End-of-Mission press releases include statements of IMF staff teams that convey preliminary findings after a visit to a country. The views expressed in this statement are those of the IMF staff and do not necessarily represent the views of the IMF’s Executive Board. This mission will not result in a Board discussion.
- The economic recovery continues at a firm pace, despite a volatile external environment, supported by high agricultural commodity prices, recovering service sectors and strong investment.
- Inflationary pressures, driven both by external and domestic factors, are expected to dissipate only gradually.
- Amid a well-advanced recovery, conditions are appropriate for further fiscal consolidation efforts while supporting the most vulnerable to mitigate the impact of the food and energy price shock. Additional monetary tightening is needed to bring inflation within the target range.
Washington, DC: An International Monetary Fund (IMF) mission led by Gustavo Adler visited Montevideo, Uruguay during May 30-June 3, 2022, to discuss with the Uruguayan authorities recent economic developments, including the recovery from the pandemic, the impact of the war in Ukraine, and the country’s policy priorities. At the conclusion of the visit, Mr. Adler issued the following statement:
The recovery from the pandemic continues on a strong footing. After growing 4.4 percent in 2021, Uruguay’s GDP reached pre-pandemic levels in late 2021 and is poised to continue growing at a firm pace in 2022 on the back of strong meat and grain exports and recovering service sectors. While the war in Ukraine has exacerbated global uncertainty, its impact on the Uruguayan economy is expected to be limited as direct trade with Russia and Ukraine is low, and the drag on the Uruguayan economy from high oil prices is expected to be more than offset by the expansionary effects of high agricultural commodity prices. However, potential disruptions in global fertilizers’ markets and a marked deceleration of global growth-amid high energy costs, tightening global financial conditions and COVID-related dislocations-are key short-term risks to Uruguay’s growth.
Inflation has drifted further away from the target range in recent months, driven both by external inflationary pressures related to the global food and energy shock and domestic factors. With price pressures broadening beyond food and energy items, and inflation expectations remaining above the target range, inflation is expected to exceed the central bank’s target range for some time.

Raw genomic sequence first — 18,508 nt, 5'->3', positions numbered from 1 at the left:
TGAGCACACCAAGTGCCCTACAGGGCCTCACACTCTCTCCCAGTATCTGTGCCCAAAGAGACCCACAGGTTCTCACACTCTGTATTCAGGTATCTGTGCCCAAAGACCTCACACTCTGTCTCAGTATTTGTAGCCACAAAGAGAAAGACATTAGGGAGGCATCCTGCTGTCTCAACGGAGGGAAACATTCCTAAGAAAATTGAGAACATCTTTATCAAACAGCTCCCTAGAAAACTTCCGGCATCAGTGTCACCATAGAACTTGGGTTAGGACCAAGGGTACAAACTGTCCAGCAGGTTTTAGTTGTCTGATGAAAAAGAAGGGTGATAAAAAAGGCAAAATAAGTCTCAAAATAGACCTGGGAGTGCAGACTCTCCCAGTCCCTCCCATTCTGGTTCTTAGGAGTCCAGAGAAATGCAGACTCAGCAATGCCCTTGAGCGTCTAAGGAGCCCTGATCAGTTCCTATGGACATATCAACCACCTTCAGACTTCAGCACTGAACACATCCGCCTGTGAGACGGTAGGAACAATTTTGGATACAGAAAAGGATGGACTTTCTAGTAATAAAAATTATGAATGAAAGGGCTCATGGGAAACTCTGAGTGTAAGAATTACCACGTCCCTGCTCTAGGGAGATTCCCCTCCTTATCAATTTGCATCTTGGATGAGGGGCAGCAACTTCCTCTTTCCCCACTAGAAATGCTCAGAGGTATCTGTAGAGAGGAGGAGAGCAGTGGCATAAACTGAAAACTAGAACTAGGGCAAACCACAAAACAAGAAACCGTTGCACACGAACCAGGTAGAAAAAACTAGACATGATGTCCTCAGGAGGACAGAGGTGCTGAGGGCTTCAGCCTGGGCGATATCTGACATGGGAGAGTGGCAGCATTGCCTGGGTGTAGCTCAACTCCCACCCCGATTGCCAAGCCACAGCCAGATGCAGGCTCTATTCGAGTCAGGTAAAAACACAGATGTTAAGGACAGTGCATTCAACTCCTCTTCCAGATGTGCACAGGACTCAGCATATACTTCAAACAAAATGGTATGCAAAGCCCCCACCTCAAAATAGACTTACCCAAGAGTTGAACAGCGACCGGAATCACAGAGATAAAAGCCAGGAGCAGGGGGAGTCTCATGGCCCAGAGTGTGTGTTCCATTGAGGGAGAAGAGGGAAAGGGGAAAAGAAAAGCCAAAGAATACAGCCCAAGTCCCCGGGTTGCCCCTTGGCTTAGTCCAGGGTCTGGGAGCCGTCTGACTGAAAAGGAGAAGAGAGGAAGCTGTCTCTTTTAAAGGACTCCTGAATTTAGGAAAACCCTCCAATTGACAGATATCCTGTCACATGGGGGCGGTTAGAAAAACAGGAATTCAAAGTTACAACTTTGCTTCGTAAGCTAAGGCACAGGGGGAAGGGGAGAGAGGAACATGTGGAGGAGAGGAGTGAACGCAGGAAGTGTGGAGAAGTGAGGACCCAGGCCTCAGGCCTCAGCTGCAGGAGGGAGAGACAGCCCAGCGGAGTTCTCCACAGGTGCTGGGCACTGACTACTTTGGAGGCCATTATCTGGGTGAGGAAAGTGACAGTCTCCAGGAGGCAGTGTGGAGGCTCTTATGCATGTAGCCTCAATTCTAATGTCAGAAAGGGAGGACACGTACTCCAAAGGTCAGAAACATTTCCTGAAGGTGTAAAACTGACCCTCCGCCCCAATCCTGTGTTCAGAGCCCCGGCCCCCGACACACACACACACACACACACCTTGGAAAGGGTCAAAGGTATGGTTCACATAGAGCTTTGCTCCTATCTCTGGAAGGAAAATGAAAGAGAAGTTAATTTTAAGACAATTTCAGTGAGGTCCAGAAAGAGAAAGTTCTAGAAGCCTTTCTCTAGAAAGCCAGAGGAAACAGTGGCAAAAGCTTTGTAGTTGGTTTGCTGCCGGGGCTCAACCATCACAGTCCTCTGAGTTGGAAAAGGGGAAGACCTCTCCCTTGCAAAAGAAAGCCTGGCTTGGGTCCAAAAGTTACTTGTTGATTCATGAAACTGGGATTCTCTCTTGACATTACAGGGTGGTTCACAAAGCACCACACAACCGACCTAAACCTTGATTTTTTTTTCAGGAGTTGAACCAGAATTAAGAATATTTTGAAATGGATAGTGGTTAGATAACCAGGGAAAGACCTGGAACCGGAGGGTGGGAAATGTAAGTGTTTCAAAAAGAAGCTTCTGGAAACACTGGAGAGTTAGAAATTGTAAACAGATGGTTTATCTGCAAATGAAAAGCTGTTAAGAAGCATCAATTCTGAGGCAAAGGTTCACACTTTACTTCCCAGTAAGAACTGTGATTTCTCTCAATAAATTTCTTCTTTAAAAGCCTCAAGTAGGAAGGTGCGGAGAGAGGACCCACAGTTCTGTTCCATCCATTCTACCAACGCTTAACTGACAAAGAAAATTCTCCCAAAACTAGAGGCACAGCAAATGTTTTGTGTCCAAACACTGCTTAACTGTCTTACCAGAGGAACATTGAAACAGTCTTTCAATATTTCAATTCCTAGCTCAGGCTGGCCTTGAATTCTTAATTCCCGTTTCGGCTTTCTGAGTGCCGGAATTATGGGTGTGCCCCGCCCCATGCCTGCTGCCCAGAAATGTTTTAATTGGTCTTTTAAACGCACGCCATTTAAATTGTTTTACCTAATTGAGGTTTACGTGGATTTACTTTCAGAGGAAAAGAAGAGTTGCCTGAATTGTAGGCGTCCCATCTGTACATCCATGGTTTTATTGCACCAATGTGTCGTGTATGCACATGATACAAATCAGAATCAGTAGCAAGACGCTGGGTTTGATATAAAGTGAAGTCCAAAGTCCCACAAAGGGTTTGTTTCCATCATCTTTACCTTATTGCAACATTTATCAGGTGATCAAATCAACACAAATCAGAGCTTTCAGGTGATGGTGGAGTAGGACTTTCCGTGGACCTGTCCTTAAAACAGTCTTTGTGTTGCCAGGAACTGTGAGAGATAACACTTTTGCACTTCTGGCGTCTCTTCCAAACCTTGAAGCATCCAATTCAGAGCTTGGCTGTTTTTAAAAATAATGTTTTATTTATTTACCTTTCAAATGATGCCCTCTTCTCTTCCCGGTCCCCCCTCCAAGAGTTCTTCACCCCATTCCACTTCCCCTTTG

Following the gradual withdrawal of monetary policy stimulus since mid-2021, the latest interest rate hikes have turned monetary policy moderately contractionary. Further monetary tightening will be key to re-anchor inflation expectations, continue strengthening central bank credibility and durably reining in inflation over the monetary policy horizon.
The authorities’ intentions to continue with prudent fiscal policy to rebuild buffers that would allow to address future shocks, along well-targeted temporary measures to mitigate the impact of the inflationary shock and the pandemic on the most vulnerable, are welcome. Progress made in recent months on the fiscal framework, including the implementation of the Fiscal Council, is commendable.
The authorities’ intention to reform the pension system and pursue improvements in education are welcome, as these changes are key to boost medium-term growth, safeguard fiscal sustainability and ensure inter-generational equity and social cohesion.
The IMF mission thanks the authorities for their kind hospitality and fruitful discussions and looks forward to further interactions in the context of the upcoming Article IV annual consultation, planned for late 2022.